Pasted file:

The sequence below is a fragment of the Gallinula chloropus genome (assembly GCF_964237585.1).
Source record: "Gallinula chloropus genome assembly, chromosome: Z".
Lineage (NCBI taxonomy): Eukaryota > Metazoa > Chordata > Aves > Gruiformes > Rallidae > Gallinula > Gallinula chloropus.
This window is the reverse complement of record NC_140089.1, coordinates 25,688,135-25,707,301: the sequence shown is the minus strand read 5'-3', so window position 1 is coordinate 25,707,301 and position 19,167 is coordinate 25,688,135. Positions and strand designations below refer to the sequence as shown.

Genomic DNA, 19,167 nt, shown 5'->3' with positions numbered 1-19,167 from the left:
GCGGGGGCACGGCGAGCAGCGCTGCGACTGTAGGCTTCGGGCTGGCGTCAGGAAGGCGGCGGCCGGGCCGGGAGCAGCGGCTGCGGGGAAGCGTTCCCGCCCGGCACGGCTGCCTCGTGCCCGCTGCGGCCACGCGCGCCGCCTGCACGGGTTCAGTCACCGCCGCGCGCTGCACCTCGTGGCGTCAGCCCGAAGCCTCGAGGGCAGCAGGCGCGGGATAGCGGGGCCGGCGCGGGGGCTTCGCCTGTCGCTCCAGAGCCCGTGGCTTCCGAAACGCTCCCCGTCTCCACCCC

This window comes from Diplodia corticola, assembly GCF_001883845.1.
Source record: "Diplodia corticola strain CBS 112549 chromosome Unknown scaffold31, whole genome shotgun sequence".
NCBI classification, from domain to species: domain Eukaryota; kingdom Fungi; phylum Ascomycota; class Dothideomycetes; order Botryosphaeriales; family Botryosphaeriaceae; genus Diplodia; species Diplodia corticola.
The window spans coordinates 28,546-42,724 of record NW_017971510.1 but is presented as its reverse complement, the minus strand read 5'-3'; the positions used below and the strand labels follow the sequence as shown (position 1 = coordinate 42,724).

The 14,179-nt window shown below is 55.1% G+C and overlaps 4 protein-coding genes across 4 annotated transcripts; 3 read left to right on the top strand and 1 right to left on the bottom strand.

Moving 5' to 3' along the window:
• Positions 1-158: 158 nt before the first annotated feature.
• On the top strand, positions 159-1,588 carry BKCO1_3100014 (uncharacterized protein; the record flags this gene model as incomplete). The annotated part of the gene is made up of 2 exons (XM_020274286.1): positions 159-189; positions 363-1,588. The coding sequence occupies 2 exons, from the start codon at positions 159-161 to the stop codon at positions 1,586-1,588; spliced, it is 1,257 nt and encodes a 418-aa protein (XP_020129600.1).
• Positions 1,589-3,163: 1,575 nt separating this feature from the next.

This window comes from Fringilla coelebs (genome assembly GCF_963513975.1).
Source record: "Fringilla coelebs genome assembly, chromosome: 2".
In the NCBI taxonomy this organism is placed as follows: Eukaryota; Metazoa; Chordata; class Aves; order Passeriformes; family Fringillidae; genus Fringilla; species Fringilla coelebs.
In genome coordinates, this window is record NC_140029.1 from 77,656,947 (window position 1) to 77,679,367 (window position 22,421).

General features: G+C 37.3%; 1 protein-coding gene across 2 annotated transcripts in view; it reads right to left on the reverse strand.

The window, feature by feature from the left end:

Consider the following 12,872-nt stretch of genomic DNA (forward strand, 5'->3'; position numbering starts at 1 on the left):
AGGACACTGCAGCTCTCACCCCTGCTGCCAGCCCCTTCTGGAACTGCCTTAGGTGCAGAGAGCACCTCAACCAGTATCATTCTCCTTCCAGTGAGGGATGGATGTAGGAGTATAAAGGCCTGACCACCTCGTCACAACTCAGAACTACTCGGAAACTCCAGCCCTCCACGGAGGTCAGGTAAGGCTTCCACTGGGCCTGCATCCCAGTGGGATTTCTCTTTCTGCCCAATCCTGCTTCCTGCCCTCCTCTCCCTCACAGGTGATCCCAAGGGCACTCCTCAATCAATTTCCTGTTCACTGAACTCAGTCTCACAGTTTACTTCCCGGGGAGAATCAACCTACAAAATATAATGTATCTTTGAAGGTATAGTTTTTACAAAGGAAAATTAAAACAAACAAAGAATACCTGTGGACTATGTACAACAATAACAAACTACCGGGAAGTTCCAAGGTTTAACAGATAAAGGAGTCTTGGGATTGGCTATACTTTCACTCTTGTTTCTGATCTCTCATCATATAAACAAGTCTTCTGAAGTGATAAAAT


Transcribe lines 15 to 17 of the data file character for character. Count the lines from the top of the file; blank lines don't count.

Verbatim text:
• Positions 1,589-3,163: 1,575 nt separating this feature from the next.

This window comes from Fringilla coelebs (genome assembly GCF_963513975.1).
Source record: "Fringilla coelebs genome assembly, chromosome: 2".